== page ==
Memories of London, developed by the Museum of London, aims to promote the wellbeing of those living with dementia. We offer a sensory onsite programme and an extensive outreach programme with community/health partners.
Memories of London is part of our aim to be an inclusive and accessible museum and create a dementia-friendly London.
The Covid-19 crisis has acutely highlighted the plight of our older generation. Dementia is the most common pre-condition to Covid-19 deaths with an additional surge of non-virus related deaths due to enforced isolation.
Lockdown brought considerable challenges including lack of digital access, loneliness and the immediate closure of vital wellbeing initiatives.
Despite lockdown restrictions easing in London, limitations still remain for this audience and our work has become more urgent than ever before. Our programme has always been informed and guided by those affected by dementia and our response to the pandemic is no different.
We continually undertake consultation with our dementia reference group, community/health partners and care homes to assess the changing situation and create resources that aim to genuinely help. Our objectives are to:
- Reduce loneliness at a time of crisis.
- Stimulate creativity to promote wellbeing.
- To connect people to each other and the story of London.
During the pandemic we are developing:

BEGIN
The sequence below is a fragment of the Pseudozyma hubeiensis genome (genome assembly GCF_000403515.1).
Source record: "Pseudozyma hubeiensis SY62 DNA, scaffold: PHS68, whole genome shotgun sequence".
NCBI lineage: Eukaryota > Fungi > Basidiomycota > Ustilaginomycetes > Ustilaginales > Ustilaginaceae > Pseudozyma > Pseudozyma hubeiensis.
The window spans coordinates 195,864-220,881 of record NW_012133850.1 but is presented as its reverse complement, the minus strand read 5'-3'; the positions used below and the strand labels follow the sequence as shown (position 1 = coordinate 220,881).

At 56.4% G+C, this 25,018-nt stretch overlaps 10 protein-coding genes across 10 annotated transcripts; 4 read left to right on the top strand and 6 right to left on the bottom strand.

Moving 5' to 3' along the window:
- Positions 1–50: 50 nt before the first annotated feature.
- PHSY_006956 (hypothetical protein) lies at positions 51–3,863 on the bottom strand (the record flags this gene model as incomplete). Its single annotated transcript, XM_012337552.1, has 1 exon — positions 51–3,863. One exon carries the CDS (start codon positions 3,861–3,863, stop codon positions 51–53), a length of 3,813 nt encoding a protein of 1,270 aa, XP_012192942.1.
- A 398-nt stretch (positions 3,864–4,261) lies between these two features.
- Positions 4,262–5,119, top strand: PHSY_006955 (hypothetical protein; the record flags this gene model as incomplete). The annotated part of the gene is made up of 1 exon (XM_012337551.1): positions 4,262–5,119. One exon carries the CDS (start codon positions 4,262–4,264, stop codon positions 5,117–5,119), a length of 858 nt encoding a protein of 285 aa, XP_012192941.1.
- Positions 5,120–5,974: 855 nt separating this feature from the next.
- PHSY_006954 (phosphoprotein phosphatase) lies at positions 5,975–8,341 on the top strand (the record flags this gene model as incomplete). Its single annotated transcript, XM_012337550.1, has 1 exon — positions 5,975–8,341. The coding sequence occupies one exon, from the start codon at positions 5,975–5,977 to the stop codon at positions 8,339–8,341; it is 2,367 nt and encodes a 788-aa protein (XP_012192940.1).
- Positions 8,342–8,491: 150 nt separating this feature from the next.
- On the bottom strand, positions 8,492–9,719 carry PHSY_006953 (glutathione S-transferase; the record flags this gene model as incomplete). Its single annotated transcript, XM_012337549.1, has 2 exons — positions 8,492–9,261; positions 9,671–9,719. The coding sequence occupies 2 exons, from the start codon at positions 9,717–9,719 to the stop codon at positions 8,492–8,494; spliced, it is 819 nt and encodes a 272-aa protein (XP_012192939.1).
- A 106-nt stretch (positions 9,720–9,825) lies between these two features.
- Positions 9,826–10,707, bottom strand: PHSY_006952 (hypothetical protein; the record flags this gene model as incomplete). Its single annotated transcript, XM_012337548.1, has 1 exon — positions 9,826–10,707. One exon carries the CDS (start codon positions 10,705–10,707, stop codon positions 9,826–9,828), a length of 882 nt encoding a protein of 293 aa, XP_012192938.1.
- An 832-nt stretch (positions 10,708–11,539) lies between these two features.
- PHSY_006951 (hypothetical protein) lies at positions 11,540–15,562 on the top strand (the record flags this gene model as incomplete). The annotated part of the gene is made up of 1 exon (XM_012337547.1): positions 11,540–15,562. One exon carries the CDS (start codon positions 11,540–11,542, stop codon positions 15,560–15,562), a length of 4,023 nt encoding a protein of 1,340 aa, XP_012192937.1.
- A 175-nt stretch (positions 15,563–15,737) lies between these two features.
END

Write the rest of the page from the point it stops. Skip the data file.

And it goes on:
- Creative & Connected monthly hard-copy activity booklets.
- London Lives podcasts with the voices of those affected by dementia.
- Monthly live online sessions led by artists and open to all.
- Online sessions led by volunteers for closed groups.
We have faced many challenges in pivoting our programme.
Trying to translate a sensory programme to platforms that don’t permit touch or smell is difficult. We have embedded sensory engagement through various prompts – for example, asking participants to collect herbs to smell in our live sessions – but this has relied on carers to facilitate and necessitated access to resources.
Tailoring our programme to suit different stages of dementia has also been problematic. We have managed this to an extent in our online sessions but due to the demand for our hard copy booklets we have had to make them generic.
But we have also had multiple successes. Our evaluation has revealed that we are contributing to alleviating loneliness caused by Covid -19. Partners have cited our activity booklets as a ‘godsend’ for those clients who were housebound.
Our evaluation has also revealed that the resources are having a positive impact on wellbeing. Responses reveal that participants feel overwhelmingly ‘happy’ and ‘relaxed’ when engaging with our work and we have successfully connected individuals to each other and with the story of London.
We continue to learn and adapt and will feed our learning into any planning for the future. Key lessons learnt include:
- Cultural provision is not just a nice add on. It’s essential to combatting social isolation and loneliness.
- Actively engaging in creative processes through museum learning is vital to wellbeing.
- A blended approach for remote learning is most effective; digital engagement is ideal for reaching those with advanced dementia who cannot travel, and non-digital resources are critical to those with limited internet access.
- Co-creation is vital to creating meaningful learning experiences, a sense of connection and community.
- Cultural institutions have a responsibility to advocate for the vulnerable in society, recognise their contribution to society and offer a way for their voice to be heard, such as our London Lives podcasts.
Amy Eastwood is the Memories of London programme manager, and Marina Spiteri is the Memories of London programme coordinator at the Museum of London